Whereas Mr Smith is to be congratulated on his successful fight against Pimlico Plumbers in the Supreme Court (subject of course to the threatened reference to the European Court of Human Rights), the decision has left employment lawyers somewhat disappointed in that it fails to give any clear guidance on the factors that may make an individual a worker for the purpose of employment laws.
Establishing the employment status of an individual is extremely important from an employment law point of view. If he or she is an employee then they benefit from the full range of employment rights including the right not to be unfairly dismissed. If he or she is self-employed then they have no such rights. There is however a third category of "worker" status which whilst not as protected as an employee does benefit from certain rights that a self-employed person does not such as the right to sick pay and holiday pay.
As is demonstrated by the plethora of litigation being conducted over the employment status of individuals engaged in the gig economy it can be very difficult to decide what an individuals employment status actually is and it was hoped that the Supreme Courts decision in the Pimlico case would provide some clarity to this vexed question.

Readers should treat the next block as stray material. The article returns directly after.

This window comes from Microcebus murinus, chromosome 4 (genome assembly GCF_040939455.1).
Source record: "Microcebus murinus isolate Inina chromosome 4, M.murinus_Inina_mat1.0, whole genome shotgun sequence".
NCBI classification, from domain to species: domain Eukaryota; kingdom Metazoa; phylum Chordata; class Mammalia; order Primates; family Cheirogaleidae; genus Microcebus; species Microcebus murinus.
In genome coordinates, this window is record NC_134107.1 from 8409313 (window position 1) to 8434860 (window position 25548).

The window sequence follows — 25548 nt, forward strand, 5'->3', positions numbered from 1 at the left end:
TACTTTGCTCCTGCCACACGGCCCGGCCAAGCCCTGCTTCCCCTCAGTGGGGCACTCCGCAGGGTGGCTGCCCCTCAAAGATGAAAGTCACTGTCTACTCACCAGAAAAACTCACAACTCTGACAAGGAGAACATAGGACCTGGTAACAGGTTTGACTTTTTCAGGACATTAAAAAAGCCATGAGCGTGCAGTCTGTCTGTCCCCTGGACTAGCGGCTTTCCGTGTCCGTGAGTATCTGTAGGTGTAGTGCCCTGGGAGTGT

Unfortunately it does not do so and like all previous decisions on this subject rests entirely on its own particular facts thereof failing to provide much needed precedent in this area.
As case law appears unable to provide clarity in this important area of employment law the time must be drawing ever closer that the government will have to provide it by way of legislation.
Partner, Employment Law